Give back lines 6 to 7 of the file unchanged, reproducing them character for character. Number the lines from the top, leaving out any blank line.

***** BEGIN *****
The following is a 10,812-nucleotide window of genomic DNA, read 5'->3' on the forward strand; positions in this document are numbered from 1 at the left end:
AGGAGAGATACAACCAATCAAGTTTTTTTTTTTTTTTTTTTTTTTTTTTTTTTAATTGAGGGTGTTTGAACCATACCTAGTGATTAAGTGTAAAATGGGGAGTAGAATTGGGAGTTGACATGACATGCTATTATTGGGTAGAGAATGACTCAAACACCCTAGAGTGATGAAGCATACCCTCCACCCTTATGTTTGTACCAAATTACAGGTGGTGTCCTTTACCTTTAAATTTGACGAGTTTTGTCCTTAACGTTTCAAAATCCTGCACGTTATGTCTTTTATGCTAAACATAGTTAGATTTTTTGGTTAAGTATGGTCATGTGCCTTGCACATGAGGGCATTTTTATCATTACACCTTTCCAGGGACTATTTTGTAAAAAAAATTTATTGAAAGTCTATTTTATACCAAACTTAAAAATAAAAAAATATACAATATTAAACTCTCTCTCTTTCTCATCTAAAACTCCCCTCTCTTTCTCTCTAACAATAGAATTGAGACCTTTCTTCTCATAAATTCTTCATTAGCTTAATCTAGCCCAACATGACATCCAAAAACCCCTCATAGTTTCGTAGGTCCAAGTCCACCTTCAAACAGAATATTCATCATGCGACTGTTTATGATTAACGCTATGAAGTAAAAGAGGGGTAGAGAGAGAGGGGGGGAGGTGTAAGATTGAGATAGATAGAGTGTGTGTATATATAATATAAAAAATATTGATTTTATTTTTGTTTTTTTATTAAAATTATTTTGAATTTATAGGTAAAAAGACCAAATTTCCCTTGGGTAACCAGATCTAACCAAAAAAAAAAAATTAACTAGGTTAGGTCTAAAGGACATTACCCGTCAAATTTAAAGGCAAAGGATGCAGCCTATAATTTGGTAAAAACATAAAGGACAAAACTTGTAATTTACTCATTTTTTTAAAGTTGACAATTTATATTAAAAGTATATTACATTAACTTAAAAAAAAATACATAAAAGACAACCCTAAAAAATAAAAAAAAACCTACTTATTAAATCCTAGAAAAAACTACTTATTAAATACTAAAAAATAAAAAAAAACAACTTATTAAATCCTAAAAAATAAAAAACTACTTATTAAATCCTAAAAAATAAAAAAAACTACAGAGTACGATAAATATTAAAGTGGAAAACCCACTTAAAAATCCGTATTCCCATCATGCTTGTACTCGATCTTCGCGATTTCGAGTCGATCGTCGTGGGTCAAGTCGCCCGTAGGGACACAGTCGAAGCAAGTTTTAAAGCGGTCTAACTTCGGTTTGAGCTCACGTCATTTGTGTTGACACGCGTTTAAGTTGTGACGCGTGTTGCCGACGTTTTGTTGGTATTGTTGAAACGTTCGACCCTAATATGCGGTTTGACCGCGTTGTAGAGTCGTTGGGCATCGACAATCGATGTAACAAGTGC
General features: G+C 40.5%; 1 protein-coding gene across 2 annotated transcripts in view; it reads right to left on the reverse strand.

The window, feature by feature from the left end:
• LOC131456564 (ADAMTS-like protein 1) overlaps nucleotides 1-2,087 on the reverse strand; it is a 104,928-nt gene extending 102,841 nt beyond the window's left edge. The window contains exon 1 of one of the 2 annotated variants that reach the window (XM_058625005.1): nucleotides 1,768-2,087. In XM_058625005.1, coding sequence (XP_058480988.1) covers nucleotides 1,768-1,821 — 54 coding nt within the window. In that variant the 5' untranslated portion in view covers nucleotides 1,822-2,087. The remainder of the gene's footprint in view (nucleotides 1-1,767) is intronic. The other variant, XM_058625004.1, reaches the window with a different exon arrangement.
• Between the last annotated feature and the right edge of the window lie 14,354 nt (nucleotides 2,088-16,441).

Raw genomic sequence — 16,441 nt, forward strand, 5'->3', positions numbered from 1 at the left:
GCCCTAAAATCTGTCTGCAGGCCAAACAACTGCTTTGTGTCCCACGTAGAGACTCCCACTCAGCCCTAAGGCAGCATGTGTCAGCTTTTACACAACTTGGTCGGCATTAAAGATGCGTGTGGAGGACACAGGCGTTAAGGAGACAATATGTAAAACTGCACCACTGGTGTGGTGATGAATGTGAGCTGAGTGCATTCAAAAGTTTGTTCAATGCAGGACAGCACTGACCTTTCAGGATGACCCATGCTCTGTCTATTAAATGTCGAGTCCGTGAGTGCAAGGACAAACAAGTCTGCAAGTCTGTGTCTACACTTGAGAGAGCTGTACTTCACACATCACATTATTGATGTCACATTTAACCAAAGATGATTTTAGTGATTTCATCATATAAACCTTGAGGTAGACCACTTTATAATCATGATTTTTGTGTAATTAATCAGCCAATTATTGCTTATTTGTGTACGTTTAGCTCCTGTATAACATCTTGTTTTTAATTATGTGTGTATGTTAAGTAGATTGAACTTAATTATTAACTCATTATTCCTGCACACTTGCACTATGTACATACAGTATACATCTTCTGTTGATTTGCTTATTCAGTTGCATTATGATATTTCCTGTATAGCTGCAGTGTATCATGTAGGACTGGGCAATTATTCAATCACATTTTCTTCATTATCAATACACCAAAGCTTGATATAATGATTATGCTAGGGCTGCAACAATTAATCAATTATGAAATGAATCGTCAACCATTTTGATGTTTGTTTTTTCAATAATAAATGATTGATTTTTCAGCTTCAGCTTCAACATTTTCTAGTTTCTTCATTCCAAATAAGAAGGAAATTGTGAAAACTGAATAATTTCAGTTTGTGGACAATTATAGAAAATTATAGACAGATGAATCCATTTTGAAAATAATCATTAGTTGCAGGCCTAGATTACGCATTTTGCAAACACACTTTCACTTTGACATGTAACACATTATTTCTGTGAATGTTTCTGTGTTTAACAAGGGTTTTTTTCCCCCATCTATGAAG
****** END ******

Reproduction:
• Between the last annotated feature and the right edge of the window lie 14,354 nt (nucleotides 2,088-16,441).

Raw genomic sequence — 16,441 nt, forward strand, 5'->3', positions numbered from 1 at the left: